Never shoot into the sun--the voice played in her head. The rules she had learned early in her career never failed to produce flawless photographs. The rules she had developed for life had not served her as well. In the sixteen years since her father's departure, Rylee had kept herself busy, focused on her career, and safe inside her well-constructed boundaries.
Rylee resituated the tripod and checked the sun's position. She stepped behind the camera, looked once again through the lens and waited, watching the slight movement of the leaves. Water bubbled over rocks. Slowing the shutter speed, she could create a smooth cascade effect. Blue sky and white clouds reflected on the stream's surface. This stretch of the rapids where the Youghiogheny River ran through Ohiopyle State Park in Pennsylvania was her favorite spot for shooting.
Her thumb rested on the shutter release, prepared for just the right moment. The breeze subsided and the shadows shifted. Then, just as she pressed the button, some jerk decided to walk on water.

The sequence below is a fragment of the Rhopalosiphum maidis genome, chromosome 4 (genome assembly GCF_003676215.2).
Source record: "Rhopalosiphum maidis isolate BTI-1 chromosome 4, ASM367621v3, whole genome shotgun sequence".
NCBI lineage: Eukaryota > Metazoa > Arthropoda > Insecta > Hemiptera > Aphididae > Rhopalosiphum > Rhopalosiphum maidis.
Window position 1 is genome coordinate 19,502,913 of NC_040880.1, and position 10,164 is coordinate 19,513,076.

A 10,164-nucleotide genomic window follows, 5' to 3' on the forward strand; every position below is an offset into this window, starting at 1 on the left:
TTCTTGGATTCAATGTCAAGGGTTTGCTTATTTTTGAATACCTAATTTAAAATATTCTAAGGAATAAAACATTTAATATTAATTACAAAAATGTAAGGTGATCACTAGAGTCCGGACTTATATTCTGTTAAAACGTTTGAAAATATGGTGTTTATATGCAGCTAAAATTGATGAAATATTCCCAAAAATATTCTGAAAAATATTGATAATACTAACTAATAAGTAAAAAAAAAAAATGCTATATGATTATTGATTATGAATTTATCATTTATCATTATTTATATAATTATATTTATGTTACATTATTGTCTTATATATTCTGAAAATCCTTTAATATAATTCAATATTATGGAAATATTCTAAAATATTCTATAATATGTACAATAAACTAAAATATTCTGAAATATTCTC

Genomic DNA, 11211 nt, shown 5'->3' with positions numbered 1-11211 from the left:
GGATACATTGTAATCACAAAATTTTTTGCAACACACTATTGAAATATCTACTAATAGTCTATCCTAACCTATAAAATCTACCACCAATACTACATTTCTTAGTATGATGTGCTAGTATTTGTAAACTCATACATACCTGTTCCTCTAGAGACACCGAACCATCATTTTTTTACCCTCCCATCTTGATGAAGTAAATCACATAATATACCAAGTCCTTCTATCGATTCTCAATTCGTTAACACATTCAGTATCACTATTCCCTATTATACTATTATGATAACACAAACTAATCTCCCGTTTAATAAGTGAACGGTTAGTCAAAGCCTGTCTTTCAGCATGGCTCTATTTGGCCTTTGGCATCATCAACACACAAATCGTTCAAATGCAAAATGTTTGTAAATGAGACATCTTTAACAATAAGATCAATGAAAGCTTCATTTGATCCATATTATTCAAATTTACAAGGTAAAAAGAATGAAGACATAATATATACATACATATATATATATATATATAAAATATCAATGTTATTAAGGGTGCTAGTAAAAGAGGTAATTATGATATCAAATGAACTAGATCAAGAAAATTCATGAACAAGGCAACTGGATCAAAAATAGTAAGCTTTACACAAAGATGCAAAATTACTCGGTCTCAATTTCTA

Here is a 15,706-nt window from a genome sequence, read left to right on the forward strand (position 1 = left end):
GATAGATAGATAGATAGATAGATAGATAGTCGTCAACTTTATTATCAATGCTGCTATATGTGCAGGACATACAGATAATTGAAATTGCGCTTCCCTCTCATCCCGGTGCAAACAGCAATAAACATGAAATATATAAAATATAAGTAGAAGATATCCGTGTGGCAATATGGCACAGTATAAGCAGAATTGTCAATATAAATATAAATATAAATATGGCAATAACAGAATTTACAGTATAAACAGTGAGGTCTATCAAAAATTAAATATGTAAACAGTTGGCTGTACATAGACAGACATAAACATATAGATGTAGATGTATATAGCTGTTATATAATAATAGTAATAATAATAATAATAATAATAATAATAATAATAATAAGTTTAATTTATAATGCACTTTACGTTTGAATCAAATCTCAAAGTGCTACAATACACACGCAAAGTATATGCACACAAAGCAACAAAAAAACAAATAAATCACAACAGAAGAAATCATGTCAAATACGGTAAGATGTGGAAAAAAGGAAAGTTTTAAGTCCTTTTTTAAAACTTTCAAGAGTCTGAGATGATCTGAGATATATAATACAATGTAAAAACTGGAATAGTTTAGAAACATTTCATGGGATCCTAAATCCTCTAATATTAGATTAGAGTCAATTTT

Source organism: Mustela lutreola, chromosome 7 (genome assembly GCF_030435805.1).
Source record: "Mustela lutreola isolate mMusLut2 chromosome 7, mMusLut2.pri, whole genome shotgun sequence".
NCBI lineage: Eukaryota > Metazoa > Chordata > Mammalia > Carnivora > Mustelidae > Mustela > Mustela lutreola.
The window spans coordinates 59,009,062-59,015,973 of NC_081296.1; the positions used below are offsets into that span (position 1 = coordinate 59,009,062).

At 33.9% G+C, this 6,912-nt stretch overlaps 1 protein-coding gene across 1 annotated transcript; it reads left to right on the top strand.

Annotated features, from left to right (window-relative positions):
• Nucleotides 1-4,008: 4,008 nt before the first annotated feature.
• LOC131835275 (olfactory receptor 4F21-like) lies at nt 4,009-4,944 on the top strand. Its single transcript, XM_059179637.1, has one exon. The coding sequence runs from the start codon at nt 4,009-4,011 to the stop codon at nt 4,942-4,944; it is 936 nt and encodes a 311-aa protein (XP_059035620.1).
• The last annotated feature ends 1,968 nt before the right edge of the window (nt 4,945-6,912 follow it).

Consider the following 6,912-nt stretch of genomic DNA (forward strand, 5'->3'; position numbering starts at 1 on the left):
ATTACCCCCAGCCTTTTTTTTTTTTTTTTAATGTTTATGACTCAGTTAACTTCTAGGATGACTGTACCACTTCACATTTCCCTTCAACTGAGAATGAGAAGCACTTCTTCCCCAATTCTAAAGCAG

Rylee lifted her head and stared. A hiker made his way across the exposed rocks and into the middle of the narrow river--directly into the center of her view. She walked to the water's edge and, with hands on hips, shouted, "Excuse me! You're ruining my shot."
He raised his arms and stretched, his face turned toward the sun. His shirt pulled up to expose a narrow waist and flat stomach.
Rylee dragged her eyes away from his body, cupped her hands around her mouth and shouted again, "Hey! You're in the way."
The hiker turned and shielded his eyes with his hand. "What?"